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© The McGraw-Hill Companies, 2005 Chapter 9 Market structure and imperfect competition David Begg, Stanley Fischer and Rudiger Dornbusch, Economics, 8th Edition, McGraw-Hill, 2005 PowerPoint presentation by Alex Tackie and Damian Ward
© The McGraw-Hill Companies, 2005 1 Most markets fall between the two extremes of monopoly and perfect competition An imperfectly competitive firm –would like to sell more at the going price –faces a downward-sloping demand curve –recognises its output price depends on the quantity of goods produced and sold
© The McGraw-Hill Companies, 2005 2 Imperfect competition An oligopoly –an industry with a few producers –each recognising that its own price depends both on its own actions and those of its rivals. In an industry with monopolistic competition –there are many sellers producing products that are close substitutes for one another –each firm has only limited ability to influence its output price.
© The McGraw-Hill Companies, 2005 3 Market structure
© The McGraw-Hill Companies, 2005 4 The minimum efficient scale and market demand The minimum efficient scale (mes) is the output at which a firm’s long-run average cost curve stops falling. The size of the mes relative to market demand has a strong influence on market structure. D LAC 1 LAC 2 LAC 3 Output £
© The McGraw-Hill Companies, 2005 5 Monopolistic competition Characteristics: –many firms –no barriers to entry –product differentiation so the firm faces a downward-sloping demand curve –The absence of entry barriers means that profits are competed away...
© The McGraw-Hill Companies, 2005 6 Monopolistic competition (2) Firms end up in TANGENCY EQUILIBRIUM, making normal profits. Firms do not operate at minimum LAC. Price exceeds marginal cost. Unlike perfect competition, the firm here is eager to sell more at the going market price. P 1 =AC 1 £ Output Q1Q1 D MR AC MC F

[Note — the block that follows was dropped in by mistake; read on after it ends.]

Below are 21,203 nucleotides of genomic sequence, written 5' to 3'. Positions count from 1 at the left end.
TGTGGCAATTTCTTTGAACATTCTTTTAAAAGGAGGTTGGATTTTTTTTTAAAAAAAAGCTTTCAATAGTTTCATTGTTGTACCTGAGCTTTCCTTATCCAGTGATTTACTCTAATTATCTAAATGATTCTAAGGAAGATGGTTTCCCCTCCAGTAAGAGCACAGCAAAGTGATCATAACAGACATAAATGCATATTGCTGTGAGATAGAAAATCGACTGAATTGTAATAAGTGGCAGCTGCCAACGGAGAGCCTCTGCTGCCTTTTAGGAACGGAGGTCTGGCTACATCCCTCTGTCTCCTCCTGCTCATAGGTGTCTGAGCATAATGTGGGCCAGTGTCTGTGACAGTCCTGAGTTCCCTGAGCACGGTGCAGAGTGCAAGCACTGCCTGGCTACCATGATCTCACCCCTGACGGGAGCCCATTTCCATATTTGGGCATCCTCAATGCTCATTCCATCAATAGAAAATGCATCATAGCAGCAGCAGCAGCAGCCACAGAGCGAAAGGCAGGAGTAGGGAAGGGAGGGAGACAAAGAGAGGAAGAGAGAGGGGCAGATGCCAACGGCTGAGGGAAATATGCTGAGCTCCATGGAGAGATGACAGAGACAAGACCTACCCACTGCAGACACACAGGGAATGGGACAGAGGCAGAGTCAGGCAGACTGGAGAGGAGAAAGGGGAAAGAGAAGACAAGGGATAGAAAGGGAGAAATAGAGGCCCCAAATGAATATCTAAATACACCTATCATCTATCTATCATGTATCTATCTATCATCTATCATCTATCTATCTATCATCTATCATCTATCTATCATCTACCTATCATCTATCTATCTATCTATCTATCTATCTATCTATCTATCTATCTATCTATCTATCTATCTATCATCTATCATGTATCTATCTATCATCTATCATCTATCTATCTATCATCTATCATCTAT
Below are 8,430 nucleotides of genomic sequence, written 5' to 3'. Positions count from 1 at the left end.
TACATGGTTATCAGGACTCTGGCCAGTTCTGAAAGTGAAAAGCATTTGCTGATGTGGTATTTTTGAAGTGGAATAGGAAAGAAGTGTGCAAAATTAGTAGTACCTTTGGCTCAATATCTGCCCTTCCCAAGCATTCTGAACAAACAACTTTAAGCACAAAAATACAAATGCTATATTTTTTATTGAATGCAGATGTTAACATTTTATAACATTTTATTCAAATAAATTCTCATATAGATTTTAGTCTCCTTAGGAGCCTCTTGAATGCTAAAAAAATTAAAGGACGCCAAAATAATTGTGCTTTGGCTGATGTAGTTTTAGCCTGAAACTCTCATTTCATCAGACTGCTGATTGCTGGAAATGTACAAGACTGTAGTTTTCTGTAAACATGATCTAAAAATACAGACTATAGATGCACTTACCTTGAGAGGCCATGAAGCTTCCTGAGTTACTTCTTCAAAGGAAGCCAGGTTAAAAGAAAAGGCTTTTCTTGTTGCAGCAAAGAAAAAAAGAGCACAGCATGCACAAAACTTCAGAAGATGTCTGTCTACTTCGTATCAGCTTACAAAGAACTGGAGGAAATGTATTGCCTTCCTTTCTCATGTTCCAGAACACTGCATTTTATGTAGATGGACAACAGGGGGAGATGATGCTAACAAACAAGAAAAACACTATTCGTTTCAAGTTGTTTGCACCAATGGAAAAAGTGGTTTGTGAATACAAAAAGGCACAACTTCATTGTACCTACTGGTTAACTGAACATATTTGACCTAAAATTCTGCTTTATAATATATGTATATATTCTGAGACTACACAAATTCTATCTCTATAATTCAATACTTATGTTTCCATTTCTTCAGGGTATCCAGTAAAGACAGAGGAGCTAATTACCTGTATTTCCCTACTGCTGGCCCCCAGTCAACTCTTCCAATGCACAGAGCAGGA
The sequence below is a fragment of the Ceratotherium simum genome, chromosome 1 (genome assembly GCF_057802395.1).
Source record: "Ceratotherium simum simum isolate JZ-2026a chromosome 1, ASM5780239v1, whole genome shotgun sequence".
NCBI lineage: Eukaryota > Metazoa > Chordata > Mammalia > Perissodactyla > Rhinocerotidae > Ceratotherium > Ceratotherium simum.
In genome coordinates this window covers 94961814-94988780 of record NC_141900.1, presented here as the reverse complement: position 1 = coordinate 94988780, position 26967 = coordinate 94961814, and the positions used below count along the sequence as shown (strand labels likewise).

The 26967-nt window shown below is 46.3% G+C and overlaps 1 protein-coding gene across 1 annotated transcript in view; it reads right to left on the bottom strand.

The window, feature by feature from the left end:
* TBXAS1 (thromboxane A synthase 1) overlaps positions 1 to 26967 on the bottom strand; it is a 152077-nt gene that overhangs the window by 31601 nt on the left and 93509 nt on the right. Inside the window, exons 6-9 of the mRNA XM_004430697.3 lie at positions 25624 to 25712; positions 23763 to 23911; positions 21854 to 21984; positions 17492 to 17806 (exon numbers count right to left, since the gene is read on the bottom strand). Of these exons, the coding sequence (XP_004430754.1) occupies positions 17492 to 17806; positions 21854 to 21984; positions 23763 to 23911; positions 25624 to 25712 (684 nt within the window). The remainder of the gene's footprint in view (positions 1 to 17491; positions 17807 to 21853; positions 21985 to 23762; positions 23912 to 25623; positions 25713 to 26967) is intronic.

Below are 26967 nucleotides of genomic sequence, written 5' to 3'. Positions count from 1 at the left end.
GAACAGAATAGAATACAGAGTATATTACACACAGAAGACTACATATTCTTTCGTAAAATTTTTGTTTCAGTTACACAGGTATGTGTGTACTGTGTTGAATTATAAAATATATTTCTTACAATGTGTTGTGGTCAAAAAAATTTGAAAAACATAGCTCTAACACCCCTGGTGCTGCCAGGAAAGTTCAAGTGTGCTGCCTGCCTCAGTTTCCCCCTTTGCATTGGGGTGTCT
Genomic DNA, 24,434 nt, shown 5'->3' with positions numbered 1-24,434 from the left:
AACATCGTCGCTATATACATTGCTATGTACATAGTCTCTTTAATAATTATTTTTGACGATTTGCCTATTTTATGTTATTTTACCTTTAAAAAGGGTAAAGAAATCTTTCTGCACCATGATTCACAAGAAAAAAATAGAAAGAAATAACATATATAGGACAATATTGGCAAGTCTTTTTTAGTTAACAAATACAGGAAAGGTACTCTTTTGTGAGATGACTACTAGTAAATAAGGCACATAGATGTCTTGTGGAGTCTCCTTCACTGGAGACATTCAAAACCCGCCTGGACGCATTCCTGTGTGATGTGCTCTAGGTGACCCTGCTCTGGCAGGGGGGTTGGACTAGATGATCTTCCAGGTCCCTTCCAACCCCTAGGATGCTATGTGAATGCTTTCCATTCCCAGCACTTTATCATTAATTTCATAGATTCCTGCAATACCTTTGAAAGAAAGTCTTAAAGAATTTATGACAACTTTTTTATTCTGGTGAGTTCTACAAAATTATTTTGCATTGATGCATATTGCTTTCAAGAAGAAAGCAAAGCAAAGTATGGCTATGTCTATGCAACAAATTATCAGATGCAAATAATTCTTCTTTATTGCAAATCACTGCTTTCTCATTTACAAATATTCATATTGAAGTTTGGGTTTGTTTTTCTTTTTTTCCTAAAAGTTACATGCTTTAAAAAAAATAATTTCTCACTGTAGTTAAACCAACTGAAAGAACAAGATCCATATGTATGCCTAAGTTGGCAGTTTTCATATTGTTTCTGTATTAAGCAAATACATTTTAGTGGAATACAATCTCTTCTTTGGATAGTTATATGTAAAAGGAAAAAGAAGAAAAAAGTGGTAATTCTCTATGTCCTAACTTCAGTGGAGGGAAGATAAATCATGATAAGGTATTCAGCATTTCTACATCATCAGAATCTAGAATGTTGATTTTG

© The McGraw-Hill Companies, 2005 7 Oligopoly A market with a few sellers. The essence of an oligopolistic industry is the need for each firm to consider how its own actions affect the decisions of its relatively few competitors. Oligopoly may be characterised by collusion or by non-co-operation.
© The McGraw-Hill Companies, 2005 8 Collusion and cartels COLLUSION –an explicit or implicit agreement between existing firms to avoid or limit competition with one another. CARTEL –is a situation in which formal agreements between firms are legally permitted. e.g. OPEC
© The McGraw-Hill Companies, 2005 9 Collusion is difficult if There are many firms in the industry The product is not standardised Demand and cost conditions are changing rapidly There are no barriers to entry Firms have surplus capacity
© The McGraw-Hill Companies, 2005 10 The kinked demand curve Q0Q0 P0P0 Quantity £ Consider how a firm may perceive its demand curve under oligopoly. It can observe the current price and output, but must try to anticipate rival reactions to any price change.
© The McGraw-Hill Companies, 2005 11 Q0Q0 P0P0 Quantity £ The kinked demand curve (2) The firm may expect rivals to respond if it reduces its price, as this will be seen as an aggressive move … so demand in response to a price reduction is likely to be relatively inelastic. The demand curve will be steep below P 0. D
© The McGraw-Hill Companies, 2005 12 The kinked demand curve (3) … but for a price increase rivals are less likely to react, so demand may be relatively elastic above P 0 so the firm perceives that it faces a kinked demand curve. D Q0Q0 P0P0 Quantity £
© The McGraw-Hill Companies, 2005 13 The kinked demand curve (4) Given this perception, the firm sees that revenue will fall whether price is increased or decreased, so the best strategy is to keep price at P 0. Price will tend to be stable, even in the face of an increase in marginal cost. D Q0Q0 P0P0 Quantity £
© The McGraw-Hill Companies, 2005 14 Game theory: some key terms Game –a situation in which intelligent decisions are necessarily interdependent. Strategy –a game plan describing how the player will act or move in every conceivable situation. Dominant strategy –where a player’s best strategy is independent of those chosen by others.